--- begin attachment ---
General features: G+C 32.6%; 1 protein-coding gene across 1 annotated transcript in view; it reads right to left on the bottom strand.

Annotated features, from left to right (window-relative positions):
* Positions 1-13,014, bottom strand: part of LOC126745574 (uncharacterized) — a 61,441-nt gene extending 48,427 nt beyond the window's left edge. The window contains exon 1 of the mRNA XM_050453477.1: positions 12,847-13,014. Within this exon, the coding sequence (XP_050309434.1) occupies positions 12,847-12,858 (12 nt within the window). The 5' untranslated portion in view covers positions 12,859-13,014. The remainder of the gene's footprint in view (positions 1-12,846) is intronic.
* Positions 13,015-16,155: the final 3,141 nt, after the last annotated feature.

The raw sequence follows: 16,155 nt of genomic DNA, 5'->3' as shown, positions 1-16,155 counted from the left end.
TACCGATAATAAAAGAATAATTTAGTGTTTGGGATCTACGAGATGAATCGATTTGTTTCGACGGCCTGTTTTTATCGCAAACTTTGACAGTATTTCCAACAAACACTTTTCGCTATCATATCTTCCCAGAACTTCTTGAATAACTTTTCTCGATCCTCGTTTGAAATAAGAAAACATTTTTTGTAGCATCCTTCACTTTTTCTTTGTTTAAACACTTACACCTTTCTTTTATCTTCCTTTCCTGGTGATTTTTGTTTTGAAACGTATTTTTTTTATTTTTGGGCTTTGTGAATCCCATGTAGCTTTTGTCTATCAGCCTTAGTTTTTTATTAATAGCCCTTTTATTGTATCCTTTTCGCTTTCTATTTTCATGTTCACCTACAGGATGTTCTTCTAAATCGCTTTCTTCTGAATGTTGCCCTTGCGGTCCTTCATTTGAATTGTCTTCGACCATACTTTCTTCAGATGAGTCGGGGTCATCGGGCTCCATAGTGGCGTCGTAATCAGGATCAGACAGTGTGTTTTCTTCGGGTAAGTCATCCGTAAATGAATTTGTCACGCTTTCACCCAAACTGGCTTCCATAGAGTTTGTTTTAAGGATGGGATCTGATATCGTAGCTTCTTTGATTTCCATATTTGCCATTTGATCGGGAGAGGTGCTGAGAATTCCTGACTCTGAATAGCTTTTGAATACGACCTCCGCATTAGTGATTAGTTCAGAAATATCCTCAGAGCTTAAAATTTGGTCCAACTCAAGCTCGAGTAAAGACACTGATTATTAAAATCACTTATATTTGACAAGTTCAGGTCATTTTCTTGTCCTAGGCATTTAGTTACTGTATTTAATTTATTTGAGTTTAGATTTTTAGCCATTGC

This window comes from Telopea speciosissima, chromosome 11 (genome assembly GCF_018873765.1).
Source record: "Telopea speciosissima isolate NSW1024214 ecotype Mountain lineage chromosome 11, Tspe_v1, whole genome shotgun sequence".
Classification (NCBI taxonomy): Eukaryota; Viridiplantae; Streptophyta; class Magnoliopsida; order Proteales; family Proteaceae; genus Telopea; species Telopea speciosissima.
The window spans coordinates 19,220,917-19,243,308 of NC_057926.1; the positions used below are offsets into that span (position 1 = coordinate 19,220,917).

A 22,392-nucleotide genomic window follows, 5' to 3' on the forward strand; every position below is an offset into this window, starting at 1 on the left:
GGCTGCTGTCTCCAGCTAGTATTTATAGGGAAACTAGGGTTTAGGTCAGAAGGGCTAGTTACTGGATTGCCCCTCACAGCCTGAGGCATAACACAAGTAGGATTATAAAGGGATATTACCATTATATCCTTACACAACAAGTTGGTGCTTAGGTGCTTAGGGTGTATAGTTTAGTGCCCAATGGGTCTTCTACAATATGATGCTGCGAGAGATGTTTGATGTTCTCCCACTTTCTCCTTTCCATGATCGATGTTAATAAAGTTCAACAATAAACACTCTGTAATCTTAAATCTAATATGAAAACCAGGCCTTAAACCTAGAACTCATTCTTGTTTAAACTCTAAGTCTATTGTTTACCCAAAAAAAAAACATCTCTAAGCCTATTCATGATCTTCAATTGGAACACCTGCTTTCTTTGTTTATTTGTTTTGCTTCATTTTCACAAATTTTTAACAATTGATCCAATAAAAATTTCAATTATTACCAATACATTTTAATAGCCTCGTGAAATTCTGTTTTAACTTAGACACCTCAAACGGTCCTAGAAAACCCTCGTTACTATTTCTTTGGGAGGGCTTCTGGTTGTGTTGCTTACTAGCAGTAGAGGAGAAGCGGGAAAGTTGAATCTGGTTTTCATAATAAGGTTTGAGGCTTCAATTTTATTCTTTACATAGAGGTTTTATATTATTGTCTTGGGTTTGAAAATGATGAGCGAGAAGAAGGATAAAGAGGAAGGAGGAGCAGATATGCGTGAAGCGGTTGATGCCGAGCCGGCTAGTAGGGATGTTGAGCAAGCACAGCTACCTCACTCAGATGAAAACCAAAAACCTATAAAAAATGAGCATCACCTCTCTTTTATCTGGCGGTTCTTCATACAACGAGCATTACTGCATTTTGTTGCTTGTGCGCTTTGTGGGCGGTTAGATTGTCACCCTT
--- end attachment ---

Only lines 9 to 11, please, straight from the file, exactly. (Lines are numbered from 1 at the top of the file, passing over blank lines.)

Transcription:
Classification (NCBI taxonomy): Eukaryota; Viridiplantae; Streptophyta; class Magnoliopsida; order Proteales; family Proteaceae; genus Telopea; species Telopea speciosissima.
The window spans coordinates 19,220,917-19,243,308 of NC_057926.1; the positions used below are offsets into that span (position 1 = coordinate 19,220,917).

A 22,392-nucleotide genomic window follows, 5' to 3' on the forward strand; every position below is an offset into this window, starting at 1 on the left: